Uncommon Descent Serving The Intelligent Design Community

Researchers: “Nutcracker Man” mainly ate grass, it turns out

arroba Email
Formerly "Nutcracker Man"?/University of Colorado

Yeah, one of those types. Alfalfa Sprouts Man. Still extant, unfortunately, in any caf infested by health nuts.

From “New Technologies Challenge Old Ideas About Early Hominid Diets (ScienceDaily, Oct. 14, 2011), we learn:

By analyzing microscopic pits and scratches on hominid teeth, as well as stable isotopes of carbon found in teeth, researchers are getting a very different picture of the diet habitats of early hominids than that painted by the physical structure of the skull, jawbones and teeth. While some early hominids sported powerful jaws and large molars — including Paranthropus boisei, dubbed “Nutcracker Man” — they may have cracked nuts rarely if at all, said CU-Boulder anthropology Professor Matt Sponheimer, study co-author.

Well, it’s awful hard on the teeth, and there were no dentists back then.

The results for teeth from Paranthropus boisei, published earlier this year, indicated they were eating foods from the so-called C4 photosynthetic pathway, which points to consumption of grasses and sedges.

Like we said.

The analysis stands in contrast to our closest human relatives like chimpanzees and gorillas that eat foods from the so-called C3 synthetic pathway pointing to a diet that included trees, shrubs and bushes.

Crikey! Can we see that grass menu again?

“The bottom line is that our old answers about hominid diets are no longer sufficient, and we really need to start looking in directions that would have been considered crazy even a decade ago,” Sponheimer said. “We also see much more evidence of dietary variability among our hominid kin than was previously appreciated. Consequently, the whole notion of hominid diet is really problematic, as different species may have consumed fundamentally different things.”

Some of us have wondered why so little attention is given to ancient humans eating fish. Fish can often be trapped quite simply, and shellfish can often merely be gathered. And it’s equal opportunity, as between men, women, and children.

Thanks, vjtorley. However intelligent they were, or otherwise, it makes sense that they ate fish and shellfish for the reasons given: Catching them is not usually dangerous and the task can be assumed by either sex, and quickly taught to children. News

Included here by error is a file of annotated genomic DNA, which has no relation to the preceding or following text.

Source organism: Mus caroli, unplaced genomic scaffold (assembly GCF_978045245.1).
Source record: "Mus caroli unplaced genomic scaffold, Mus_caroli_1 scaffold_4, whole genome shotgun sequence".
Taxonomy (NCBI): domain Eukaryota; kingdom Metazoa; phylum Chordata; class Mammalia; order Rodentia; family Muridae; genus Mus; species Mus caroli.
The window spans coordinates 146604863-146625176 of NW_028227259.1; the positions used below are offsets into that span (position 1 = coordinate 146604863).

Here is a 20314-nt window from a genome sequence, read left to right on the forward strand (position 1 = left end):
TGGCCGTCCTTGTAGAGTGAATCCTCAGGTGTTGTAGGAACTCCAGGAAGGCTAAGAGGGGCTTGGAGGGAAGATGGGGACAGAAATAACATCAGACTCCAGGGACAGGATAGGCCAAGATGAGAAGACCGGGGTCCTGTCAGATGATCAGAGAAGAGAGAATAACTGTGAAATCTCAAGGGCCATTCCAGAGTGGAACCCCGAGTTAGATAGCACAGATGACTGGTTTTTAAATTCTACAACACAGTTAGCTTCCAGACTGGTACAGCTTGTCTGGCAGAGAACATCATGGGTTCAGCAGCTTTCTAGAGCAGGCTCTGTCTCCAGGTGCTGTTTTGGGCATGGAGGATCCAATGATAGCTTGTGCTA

Hi News, I have an answer to your question about prehistoric people engaging in fishing. You asked:
Some of us have wondered why so little attention is given to ancient humans eating fish. Fish can often be trapped quite simply, and shellfish can often merely be gathered. And it’s equal opportunity, as between men, women, and children.
According to recent research, fishing goes back at least 750,000 years, to the time of Homo erectus. Evidence of fishing comes from an archaeological site in Israel, according to a report from National Geographic, entitled, Homo erectus invented "modern living"? (January 12, 2010). Here's an excerpt:
It’s long been thought that so-called modern human behavior first arose during the middle Stone Age, in “modern” humans — Homo sapiens. But a new study suggests modern living may have originated roughly 500,000 years earlier — courtesy of one of our hairy, heavy-browed ancestor species. At the prehistoric Gesher Benot Ya'aqov site in northern Israel, researchers have found the earliest known evidence of social organization, communication, and divided living and working spaces — all considered hallmarks of modern human behavior. The former hunter-gatherer encampment dates back as far as 750,000 years ago, and must have been built by Homo erectus or another ancestral human species, archaeologists say. Homo sapiens — our own species — emerged only about a couple hundred thousand years ago, fossil record suggest. At the site, researchers found artifacts including hand axes, chopping tools, scrapers, hammers and awls, animal bones, and botanical remains buried in distinct areas. "Different tasks" — from nut processing to seafood preparation — "were taking place in different locations in the site," said archaeologist Naama Goren-Inbar, who led the excavation. "The modification of basalt tools was done in proximity to the fireplace but, on the other hand, flint [sharpening] was done on the other end of the site in association with where we found a lot of fish teeth," said Goren-Inbar, of Hebrew University's Institute of Archaeology in Mount Scopus, Israel... Camp Life Based on their finds and evidence from other sites and groups, the researchers assume there was a division of labor at Gesher Benot Ya'aqov. A visitor stumbling upon the Gesher Benot Ya'aqov encampment might have found women gathering nuts and processing small animals like fish, crabs, and turtles close to the communal hearth, Goren-Inbar speculated, based on ethnographic analogies and comparisons. The men would be off hunting or situated in farther corners of the site butchering larger game, including a long-extinct elephant species, she suggests. Basalt, limestone, and flint toolmaking would also be taking place in various locations around the encampment. And some people would just be chowing down on roasted nuts — still a local staple — or fish. "One of the highlights of our report is that people ate fish more than 750,000 years ago," Goren-Inbar said. The encampment, located on an ancient lakeshore, holds some of the earliest evidence of fish eating ever found, according to the study, published in the journal Science. Bones at the site suggest a now extinct, yard-long (meter-long) carp species was a common meal, for example.
Maybe Homo erectus was cleverer than we think. Personally I think he was a rational creature like ourselves. vjtorley

Leave a Reply